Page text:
Uncovering 'Undercover Mosque'

There’s been a lot of debate in the Muslim blogosphere this week about the Channel 4 Dispatches programme broadcast last Monday (MPAC has produced a transcript, and an online video is available here). Of course many Muslim viewers were up in arms about the usual sinister music, the grainy footage, quotes out of context, undercover spying on Muslims, the non-differentiation of source-texts (nusus) from commentary and the labeling of both as ‘extremist’, the calculated fomenting of sectarianism and so on. Yet despite the normal complaints, it remains entirely legitimate to ask some questions of those in our community who are unafraid to champion such a hate and venom-filled approach to their non-Muslim neighbours. The basic gist of the programme was hardly news to anyone within the Muslim community. Whatever the closeness of their geopolitical alliance with America, the Saudis have for decades used petrodollars to spread around the world their preferred version of Islam, seen by very many Muslims as hardline and intolerant. Anyone can see that this has stored up trouble in the past and will no doubt do so in future.

Those featured in the programme were not the jihadi takfiri Salafis, but those who are — to varying degrees — attached to Saudi Arabia, as was evidenced by the close association of a senior figure like the current Mufti of Saudi Arabia and the Green Lane Road Mosque, the Ahl-i Hadith national centre). The Salafis are decidedly a minority trend within British Islam — the largest of which is the historically distinct but theologically-allied Ahl-i Hadith, with around 40-odd mosques or so. These religious figures seem to have little compunction in issuing global fatwas unrelated to local context, which is always a dangerous enterprise. No doubt Saudi-friendly Salafis opposed the jihadi takfiris in the UK early on (since the beginning of the 1990s), the counter-terrorist value of which has been belatedly recognised by the police after 9/11. But one can also see how close they can get at times to their opponents in projecting the same hate-filled Manichaean, black-and-white universe. Their only fig-leaf may be that they oppose al-Qaida type ideology, yet we are still entitled to ask that they revisit their basic orientation to living in:

(a) a diverse Muslim community of which they are but a small part and
(b) a wider society that is culturally and confessionally pluralistic.

In fact it does them no good to persist with a safe public language for non-Muslims and a private hate-filled language for Muslims. One can’t thunder on about hating the unbeliever (kafir) one moment, and then talk the language of interfaith and multiculturalism the next. If the programme was a set up, it nonetheless revealed a none-too-subtle double-talk at play. All the institutions named in the programme made the classic mistake of commenting on a programme that they hadn’t seen in advance, and, by pre-empting its transmission, they fell into the trap of providing the ostensibly two-faced ameliorative quotes that were read out by actors. Unfiltered al-wala’ wa’l-bara’ (loosely glossed by Salafi preachers as ‘loving and hating for the sake of God’) does little to engender a spirit of integration in 21st century multicultural Britain.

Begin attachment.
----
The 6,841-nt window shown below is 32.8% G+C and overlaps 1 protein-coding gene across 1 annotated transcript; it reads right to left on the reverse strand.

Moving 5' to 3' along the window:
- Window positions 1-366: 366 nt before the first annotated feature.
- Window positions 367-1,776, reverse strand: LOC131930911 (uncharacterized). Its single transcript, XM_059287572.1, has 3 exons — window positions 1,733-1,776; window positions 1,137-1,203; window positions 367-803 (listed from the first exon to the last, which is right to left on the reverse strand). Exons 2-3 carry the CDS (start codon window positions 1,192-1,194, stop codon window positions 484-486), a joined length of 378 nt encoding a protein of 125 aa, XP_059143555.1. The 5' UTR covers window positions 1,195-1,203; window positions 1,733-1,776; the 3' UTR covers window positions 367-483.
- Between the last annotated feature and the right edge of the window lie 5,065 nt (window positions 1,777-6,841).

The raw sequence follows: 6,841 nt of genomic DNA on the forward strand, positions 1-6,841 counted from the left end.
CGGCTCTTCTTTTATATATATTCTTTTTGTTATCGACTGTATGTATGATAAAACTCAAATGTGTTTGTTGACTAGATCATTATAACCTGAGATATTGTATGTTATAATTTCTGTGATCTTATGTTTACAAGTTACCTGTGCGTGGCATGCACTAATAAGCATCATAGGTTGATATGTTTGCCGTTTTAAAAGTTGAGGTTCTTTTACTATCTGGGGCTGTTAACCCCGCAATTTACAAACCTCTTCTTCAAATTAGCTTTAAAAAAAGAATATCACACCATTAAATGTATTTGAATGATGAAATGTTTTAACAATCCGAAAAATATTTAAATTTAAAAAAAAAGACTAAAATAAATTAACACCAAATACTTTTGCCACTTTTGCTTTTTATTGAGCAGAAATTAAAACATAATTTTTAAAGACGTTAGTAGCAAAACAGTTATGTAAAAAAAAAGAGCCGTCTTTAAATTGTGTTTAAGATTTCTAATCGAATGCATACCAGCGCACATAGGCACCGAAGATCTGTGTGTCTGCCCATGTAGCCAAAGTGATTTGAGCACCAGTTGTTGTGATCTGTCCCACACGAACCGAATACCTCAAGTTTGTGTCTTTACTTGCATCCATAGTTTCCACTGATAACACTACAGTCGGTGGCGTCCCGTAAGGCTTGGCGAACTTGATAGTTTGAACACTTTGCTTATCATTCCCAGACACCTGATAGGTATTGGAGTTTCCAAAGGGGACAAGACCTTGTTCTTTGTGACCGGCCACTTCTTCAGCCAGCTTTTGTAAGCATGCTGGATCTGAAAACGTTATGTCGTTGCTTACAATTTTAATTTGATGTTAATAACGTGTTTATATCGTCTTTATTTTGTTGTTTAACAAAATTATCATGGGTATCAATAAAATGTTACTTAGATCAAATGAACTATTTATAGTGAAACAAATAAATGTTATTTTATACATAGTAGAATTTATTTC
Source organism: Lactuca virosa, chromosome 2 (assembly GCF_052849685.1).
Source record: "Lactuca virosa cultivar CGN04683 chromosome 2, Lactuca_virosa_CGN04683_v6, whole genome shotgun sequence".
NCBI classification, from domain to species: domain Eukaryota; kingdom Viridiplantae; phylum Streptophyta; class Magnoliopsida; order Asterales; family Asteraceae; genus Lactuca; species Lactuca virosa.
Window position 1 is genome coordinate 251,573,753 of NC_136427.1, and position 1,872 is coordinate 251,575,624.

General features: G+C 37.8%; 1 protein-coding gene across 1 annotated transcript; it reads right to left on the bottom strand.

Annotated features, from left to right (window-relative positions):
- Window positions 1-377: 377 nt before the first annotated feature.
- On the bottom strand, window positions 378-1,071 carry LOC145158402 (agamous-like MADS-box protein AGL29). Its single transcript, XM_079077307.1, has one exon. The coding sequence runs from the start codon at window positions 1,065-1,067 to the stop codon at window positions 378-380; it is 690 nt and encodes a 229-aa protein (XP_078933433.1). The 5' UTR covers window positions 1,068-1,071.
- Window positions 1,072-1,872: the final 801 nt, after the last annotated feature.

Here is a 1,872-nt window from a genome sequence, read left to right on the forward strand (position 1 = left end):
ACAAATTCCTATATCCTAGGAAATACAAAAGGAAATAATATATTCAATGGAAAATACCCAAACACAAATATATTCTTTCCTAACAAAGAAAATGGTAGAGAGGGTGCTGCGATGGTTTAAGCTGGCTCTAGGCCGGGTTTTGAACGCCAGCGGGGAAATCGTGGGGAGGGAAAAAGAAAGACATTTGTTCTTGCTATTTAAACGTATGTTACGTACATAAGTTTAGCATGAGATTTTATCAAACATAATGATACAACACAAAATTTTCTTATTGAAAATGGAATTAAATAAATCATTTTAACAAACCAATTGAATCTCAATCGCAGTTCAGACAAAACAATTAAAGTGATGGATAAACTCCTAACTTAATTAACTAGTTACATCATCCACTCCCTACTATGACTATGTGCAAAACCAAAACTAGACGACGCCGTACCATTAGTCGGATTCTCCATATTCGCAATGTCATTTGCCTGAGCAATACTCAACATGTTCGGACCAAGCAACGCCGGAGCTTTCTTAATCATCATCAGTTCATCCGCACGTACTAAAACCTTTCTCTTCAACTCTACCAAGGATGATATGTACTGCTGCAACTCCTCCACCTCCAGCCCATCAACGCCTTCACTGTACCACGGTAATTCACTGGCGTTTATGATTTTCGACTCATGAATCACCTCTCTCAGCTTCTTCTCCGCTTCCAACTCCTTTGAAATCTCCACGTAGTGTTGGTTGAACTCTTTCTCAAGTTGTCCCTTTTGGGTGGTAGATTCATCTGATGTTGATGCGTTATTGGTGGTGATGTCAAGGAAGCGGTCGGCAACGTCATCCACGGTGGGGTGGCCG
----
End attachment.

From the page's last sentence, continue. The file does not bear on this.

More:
We do need to think about the importance of what our imams and visiting preachers/lecturers say in our mosques, or indeed what sort of literature or DVDs are sold on mosque premises, even by separate businesses paying rent, as was the case with the Islamic Cultural Centre at Regent’s Park in London. Not because of outward respectability or out of fear of monitoring but because of what is right and proper. How can we expect a balanced form of Islam to emerge from such a hate-filled discourse? That’s the main question.

Why should we put up with the peddling of false dreams of future domination and merely waiting to fight some grand global jihad later on (when the reality is that Muslim countries cannot even secure their own basic sovereignty), of the insecure proclamation of our inherent superiority (surely conditional on our actual conduct), the need to continually demean the ‘kuffar’ (as if to bolster one’s own precarious faith, for as the saying goes: ‘hate’ is the opposite not of ‘love’ but of ‘indifference’; in other words, obsessive hatred reveals something of a fixation akin to attraction), the nasty denigration of women and speaking as if they were in a position to enforce, with relish, the fixed penalties (hudud) of Islamic sacred law (rather than as being, as in fact their congregation is, subject to English common law).

It should be added that many Salafis, not featured in this programme, have taken a radically different approach since 9/11 and they deserve to be recognised and appreciated. In the current climate of suspicion ‘Salafi’ (or more commonly ‘Wahhabi’) should not be used to refer to a whole group of people pejoratively, or to assert that having a particular creedal position by necessity implies political radicalism. What the programme did not do was showcase the range of variation and debate within the Salafi strand of Islam, which has no doubt become more contested since 9/11.

But the programme did, however, to its credit, show up some ugly narrow-minded intolerance that we British Muslims should be more intolerant of allowing to influence, in any shape or form, either the ethos or content of the Islam taught in our British mosques. By this I don’t mean banning or censoring anyone. There is enough of that going on at the moment. However we should censure it, and not defend it out of some misguided notion of protecting ‘the umma, right or wrong’.

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